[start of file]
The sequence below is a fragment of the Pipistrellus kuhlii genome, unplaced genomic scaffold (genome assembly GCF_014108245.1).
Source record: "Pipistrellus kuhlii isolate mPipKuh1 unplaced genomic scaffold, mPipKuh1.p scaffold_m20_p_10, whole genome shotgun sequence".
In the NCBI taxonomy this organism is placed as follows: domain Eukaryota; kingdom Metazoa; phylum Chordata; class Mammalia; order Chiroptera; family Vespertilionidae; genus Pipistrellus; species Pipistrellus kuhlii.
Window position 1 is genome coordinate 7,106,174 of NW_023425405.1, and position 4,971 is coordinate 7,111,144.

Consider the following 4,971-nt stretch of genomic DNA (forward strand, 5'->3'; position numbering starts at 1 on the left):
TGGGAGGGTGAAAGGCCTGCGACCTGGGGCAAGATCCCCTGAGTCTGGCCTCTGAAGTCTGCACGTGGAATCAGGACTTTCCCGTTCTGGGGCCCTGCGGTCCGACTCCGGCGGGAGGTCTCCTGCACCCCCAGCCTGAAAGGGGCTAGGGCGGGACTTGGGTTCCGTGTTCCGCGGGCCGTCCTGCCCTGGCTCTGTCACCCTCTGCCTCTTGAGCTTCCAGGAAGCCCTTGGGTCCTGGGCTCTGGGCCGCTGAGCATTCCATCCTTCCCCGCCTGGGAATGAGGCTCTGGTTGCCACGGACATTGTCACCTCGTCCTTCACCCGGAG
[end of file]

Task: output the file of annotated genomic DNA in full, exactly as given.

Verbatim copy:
The sequence below is a fragment of the Pipistrellus kuhlii genome, unplaced genomic scaffold (genome assembly GCF_014108245.1).
Source record: "Pipistrellus kuhlii isolate mPipKuh1 unplaced genomic scaffold, mPipKuh1.p scaffold_m20_p_10, whole genome shotgun sequence".
In the NCBI taxonomy this organism is placed as follows: domain Eukaryota; kingdom Metazoa; phylum Chordata; class Mammalia; order Chiroptera; family Vespertilionidae; genus Pipistrellus; species Pipistrellus kuhlii.
Window position 1 is genome coordinate 7,106,174 of NW_023425405.1, and position 4,971 is coordinate 7,111,144.

Consider the following 4,971-nt stretch of genomic DNA (forward strand, 5'->3'; position numbering starts at 1 on the left):
TGGGAGGGTGAAAGGCCTGCGACCTGGGGCAAGATCCCCTGAGTCTGGCCTCTGAAGTCTGCACGTGGAATCAGGACTTTCCCGTTCTGGGGCCCTGCGGTCCGACTCCGGCGGGAGGTCTCCTGCACCCCCAGCCTGAAAGGGGCTAGGGCGGGACTTGGGTTCCGTGTTCCGCGGGCCGTCCTGCCCTGGCTCTGTCACCCTCTGCCTCTTGAGCTTCCAGGAAGCCCTTGGGTCCTGGGCTCTGGGCCGCTGAGCATTCCATCCTTCCCCGCCTGGGAATGAGGCTCTGGTTGCCACGGACATTGTCACCTCGTCCTTCACCCGGAG